by Huw Lloyd
If, like my family and many other families up and down the country, you stood every Thursday at 8pm for 10 weeks and gave a round of applause to our key workers, you may have been asked by the younger members of your family, as I was, why you were doing it. The same may have been asked about the cascade of rainbows adorning windows up and down the country.
As I began to explain why, it hit home how little emphasis and respect has been placed on and given to key workers in the past. Everyone who has helped keep the country functioning during lockdown deserves all the appreciation we can give them.
For me this shouldn’t stop now the Thursday night clapping has ended, or when the rainbows are taken down. As educators we have a responsibility to ensure young people see the value in all career paths and, when giving advice and guidance, recognise the impact this lockdown may have had on the popularity of certain professions.
Raising the profile
With the raised profile of key worker professions, we have to accept that more young people may now be drawn to the professions and careers which we have quite rightly been celebrating so passionately over the last 13 weeks or so and amend our advice, guidance and even curriculum to reflect this.
How many times have we heard a young person discouraged from a career because they should aim higher, or they can achieve a better job than that.
We all want young people in our charge to maximise their potential, however we may now have to change our perception of what bigger, better or more important is. After the last 13 weeks, what has been more important than a care worker, refuse collector or nurse?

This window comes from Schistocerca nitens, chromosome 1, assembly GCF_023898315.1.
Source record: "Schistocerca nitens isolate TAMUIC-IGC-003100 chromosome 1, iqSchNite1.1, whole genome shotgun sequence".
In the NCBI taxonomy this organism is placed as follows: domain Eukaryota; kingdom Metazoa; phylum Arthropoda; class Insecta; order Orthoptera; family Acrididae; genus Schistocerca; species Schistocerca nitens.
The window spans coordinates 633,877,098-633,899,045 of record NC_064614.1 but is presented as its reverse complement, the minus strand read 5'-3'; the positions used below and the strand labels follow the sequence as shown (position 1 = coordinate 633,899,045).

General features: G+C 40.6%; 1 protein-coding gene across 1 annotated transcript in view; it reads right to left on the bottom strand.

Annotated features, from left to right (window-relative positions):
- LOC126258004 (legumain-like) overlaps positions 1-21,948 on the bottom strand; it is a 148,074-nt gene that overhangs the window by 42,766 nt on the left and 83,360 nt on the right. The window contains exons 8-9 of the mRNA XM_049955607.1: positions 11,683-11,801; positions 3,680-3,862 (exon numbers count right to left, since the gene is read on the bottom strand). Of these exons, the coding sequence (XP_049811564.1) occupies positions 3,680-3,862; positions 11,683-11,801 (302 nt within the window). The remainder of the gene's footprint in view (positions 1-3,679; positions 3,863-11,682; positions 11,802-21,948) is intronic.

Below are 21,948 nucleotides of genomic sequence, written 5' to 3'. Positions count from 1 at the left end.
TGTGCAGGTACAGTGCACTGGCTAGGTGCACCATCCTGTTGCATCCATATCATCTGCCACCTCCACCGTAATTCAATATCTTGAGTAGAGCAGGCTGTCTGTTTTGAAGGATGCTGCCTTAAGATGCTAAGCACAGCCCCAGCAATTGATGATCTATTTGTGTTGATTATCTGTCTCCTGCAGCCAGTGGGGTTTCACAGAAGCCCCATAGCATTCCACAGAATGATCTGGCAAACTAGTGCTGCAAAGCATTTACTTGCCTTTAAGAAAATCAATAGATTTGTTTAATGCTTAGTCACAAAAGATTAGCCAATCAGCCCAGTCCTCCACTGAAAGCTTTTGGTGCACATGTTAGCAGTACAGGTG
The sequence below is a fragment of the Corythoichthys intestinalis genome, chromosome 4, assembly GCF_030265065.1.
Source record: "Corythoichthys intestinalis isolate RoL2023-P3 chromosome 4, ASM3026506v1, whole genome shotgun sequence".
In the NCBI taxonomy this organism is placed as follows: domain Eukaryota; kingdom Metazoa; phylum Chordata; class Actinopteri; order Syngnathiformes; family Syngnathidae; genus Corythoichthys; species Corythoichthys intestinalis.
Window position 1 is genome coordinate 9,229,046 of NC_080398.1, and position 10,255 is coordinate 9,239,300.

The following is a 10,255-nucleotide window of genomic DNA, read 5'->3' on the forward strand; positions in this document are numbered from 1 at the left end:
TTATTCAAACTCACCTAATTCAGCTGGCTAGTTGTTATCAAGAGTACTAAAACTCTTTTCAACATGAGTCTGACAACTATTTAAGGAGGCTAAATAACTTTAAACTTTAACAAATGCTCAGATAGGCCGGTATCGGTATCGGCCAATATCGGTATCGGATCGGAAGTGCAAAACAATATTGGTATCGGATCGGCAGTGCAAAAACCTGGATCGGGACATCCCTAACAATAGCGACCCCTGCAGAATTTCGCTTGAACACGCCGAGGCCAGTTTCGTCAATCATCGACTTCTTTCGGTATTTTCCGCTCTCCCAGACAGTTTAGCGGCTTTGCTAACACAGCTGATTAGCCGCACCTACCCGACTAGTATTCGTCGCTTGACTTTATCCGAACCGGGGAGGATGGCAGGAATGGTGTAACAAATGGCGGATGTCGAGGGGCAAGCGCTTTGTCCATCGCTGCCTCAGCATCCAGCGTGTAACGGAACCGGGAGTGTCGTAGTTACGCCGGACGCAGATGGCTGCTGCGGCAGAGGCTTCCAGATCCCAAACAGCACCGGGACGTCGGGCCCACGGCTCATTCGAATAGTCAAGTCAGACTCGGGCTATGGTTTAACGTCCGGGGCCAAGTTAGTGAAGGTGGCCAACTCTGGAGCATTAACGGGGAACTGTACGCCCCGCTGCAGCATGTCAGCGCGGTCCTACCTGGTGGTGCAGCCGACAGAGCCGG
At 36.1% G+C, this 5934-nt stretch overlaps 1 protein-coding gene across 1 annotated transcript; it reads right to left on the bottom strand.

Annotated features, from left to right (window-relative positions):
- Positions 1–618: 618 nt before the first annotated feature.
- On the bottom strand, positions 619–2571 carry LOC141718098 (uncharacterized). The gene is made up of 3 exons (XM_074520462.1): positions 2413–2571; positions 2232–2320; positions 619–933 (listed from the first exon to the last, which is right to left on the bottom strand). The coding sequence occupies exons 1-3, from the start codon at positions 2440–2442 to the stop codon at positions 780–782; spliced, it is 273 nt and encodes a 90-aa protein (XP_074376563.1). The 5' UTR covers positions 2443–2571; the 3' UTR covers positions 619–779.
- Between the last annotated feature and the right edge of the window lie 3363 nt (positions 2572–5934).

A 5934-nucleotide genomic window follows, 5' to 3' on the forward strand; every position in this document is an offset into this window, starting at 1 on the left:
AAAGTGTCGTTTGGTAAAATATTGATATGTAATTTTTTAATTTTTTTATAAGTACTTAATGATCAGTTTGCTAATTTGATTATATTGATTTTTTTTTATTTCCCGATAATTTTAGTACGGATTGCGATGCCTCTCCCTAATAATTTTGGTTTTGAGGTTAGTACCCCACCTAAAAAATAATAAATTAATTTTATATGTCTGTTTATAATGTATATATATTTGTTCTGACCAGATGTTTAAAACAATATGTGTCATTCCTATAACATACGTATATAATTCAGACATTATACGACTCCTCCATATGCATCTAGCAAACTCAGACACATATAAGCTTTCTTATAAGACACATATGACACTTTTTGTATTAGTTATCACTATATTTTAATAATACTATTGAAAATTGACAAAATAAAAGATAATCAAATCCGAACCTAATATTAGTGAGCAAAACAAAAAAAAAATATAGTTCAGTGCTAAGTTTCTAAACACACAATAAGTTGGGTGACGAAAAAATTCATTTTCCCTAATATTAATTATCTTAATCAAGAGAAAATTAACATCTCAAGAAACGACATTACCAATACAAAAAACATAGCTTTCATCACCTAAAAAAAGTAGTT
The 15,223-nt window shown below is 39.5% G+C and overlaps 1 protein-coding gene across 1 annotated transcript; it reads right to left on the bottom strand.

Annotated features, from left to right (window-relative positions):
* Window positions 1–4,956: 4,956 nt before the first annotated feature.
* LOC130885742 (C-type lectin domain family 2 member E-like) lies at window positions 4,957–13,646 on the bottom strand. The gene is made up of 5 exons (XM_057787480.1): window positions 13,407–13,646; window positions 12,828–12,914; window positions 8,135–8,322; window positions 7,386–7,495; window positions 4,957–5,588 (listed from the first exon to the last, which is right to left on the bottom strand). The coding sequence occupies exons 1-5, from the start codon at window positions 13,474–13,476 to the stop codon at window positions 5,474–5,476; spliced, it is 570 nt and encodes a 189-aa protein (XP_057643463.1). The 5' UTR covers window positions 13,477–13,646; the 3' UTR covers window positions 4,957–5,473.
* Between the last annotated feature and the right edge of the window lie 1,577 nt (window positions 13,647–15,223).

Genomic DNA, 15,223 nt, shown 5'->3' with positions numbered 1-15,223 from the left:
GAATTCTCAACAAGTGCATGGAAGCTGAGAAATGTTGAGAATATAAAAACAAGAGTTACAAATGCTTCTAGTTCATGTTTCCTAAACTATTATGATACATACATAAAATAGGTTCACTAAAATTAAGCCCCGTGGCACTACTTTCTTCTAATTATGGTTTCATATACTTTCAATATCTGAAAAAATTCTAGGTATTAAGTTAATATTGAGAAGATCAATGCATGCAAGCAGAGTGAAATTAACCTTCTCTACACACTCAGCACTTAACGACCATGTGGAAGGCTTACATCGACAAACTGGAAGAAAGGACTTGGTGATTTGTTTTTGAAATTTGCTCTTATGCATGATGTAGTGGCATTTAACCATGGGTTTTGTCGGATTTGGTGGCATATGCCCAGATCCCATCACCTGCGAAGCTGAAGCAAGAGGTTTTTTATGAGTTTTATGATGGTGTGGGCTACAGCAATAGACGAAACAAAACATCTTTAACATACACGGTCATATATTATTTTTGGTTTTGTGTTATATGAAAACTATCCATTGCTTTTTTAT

We may also have to consider our curriculum design in schools, with the potential for an increased popularity of more vocational careers for our learners, it would be remiss of us to not offer more vocational style subjects to meet the requirements of their future career choices.
This may mean a move away from the more academic EBacc subjects for learners, which would affect league tables and progress scores, however surely it is more important to offer our learners the courses they want and the courses required to meet their chosen career aspirations.
How inspirational would it be for a learner to follow a course in nursing, specifically designed to meet that career path, to have involvement from the NHS in the planning of that course and a clear pathway designed for learners to follow to access the career of their choice.
We often hear in the press that industry complains that learners are unprepared for the world of work, let’s create courses that give them the specific skills required.
Likewise, let’s remove the stigma of some jobs which have been referred to as ‘unskilled’ in the past and teach the skills required for these unskilled jobs. Let’s ensure the people who want to do these jobs are prepared for them, guided towards them without prejudice or discouragement when they are discussed.
Covid 19 and lockdown has had many negative effects, however we have to take what positives we can from it.
Let’s take this opportunity to reset and look at what advice and guidance we are giving to young people; let’s hope we see an increased level of importance placed on careers previously looked down on or dismissed; let’s consider how our curriculum prepares them for the world of work and the skills required and hopefully form a more balanced society where mutual respect for all is prevalent.